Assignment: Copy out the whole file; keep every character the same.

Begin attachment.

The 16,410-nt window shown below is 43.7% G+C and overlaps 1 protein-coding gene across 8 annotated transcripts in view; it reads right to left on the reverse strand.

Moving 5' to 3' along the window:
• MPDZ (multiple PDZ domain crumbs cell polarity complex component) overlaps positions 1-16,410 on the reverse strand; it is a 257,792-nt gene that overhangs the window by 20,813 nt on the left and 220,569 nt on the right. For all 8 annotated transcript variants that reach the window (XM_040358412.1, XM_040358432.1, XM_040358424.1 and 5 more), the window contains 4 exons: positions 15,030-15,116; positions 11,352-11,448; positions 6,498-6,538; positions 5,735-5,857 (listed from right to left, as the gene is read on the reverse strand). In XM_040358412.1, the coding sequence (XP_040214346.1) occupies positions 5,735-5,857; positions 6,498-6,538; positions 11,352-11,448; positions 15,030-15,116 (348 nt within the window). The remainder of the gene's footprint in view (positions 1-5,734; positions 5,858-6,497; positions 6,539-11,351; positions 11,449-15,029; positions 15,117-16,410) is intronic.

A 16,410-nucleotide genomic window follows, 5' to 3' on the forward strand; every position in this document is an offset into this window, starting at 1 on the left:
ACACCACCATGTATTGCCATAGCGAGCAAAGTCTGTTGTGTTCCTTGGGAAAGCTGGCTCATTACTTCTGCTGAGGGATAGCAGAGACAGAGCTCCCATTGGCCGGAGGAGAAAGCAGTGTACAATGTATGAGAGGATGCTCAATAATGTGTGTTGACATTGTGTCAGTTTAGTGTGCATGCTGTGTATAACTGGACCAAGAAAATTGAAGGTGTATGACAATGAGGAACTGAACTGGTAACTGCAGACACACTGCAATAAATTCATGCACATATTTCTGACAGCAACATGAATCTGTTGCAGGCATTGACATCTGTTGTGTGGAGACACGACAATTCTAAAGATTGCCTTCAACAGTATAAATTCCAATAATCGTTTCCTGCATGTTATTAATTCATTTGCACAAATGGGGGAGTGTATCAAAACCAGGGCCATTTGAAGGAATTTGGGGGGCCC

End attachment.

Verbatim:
The 16,410-nt window shown below is 43.7% G+C and overlaps 1 protein-coding gene across 8 annotated transcripts in view; it reads right to left on the reverse strand.

Moving 5' to 3' along the window:
• MPDZ (multiple PDZ domain crumbs cell polarity complex component) overlaps positions 1-16,410 on the reverse strand; it is a 257,792-nt gene that overhangs the window by 20,813 nt on the left and 220,569 nt on the right. For all 8 annotated transcript variants that reach the window (XM_040358412.1, XM_040358432.1, XM_040358424.1 and 5 more), the window contains 4 exons: positions 15,030-15,116; positions 11,352-11,448; positions 6,498-6,538; positions 5,735-5,857 (listed from right to left, as the gene is read on the reverse strand). In XM_040358412.1, the coding sequence (XP_040214346.1) occupies positions 5,735-5,857; positions 6,498-6,538; positions 11,352-11,448; positions 15,030-15,116 (348 nt within the window). The remainder of the gene's footprint in view (positions 1-5,734; positions 5,858-6,497; positions 6,539-11,351; positions 11,449-15,029; positions 15,117-16,410) is intronic.

A 16,410-nucleotide genomic window follows, 5' to 3' on the forward strand; every position in this document is an offset into this window, starting at 1 on the left:
ACACCACCATGTATTGCCATAGCGAGCAAAGTCTGTTGTGTTCCTTGGGAAAGCTGGCTCATTACTTCTGCTGAGGGATAGCAGAGACAGAGCTCCCATTGGCCGGAGGAGAAAGCAGTGTACAATGTATGAGAGGATGCTCAATAATGTGTGTTGACATTGTGTCAGTTTAGTGTGCATGCTGTGTATAACTGGACCAAGAAAATTGAAGGTGTATGACAATGAGGAACTGAACTGGTAACTGCAGACACACTGCAATAAATTCATGCACATATTTCTGACAGCAACATGAATCTGTTGCAGGCATTGACATCTGTTGTGTGGAGACACGACAATTCTAAAGATTGCCTTCAACAGTATAAATTCCAATAATCGTTTCCTGCATGTTATTAATTCATTTGCACAAATGGGGGAGTGTATCAAAACCAGGGCCATTTGAAGGAATTTGGGGGGCCC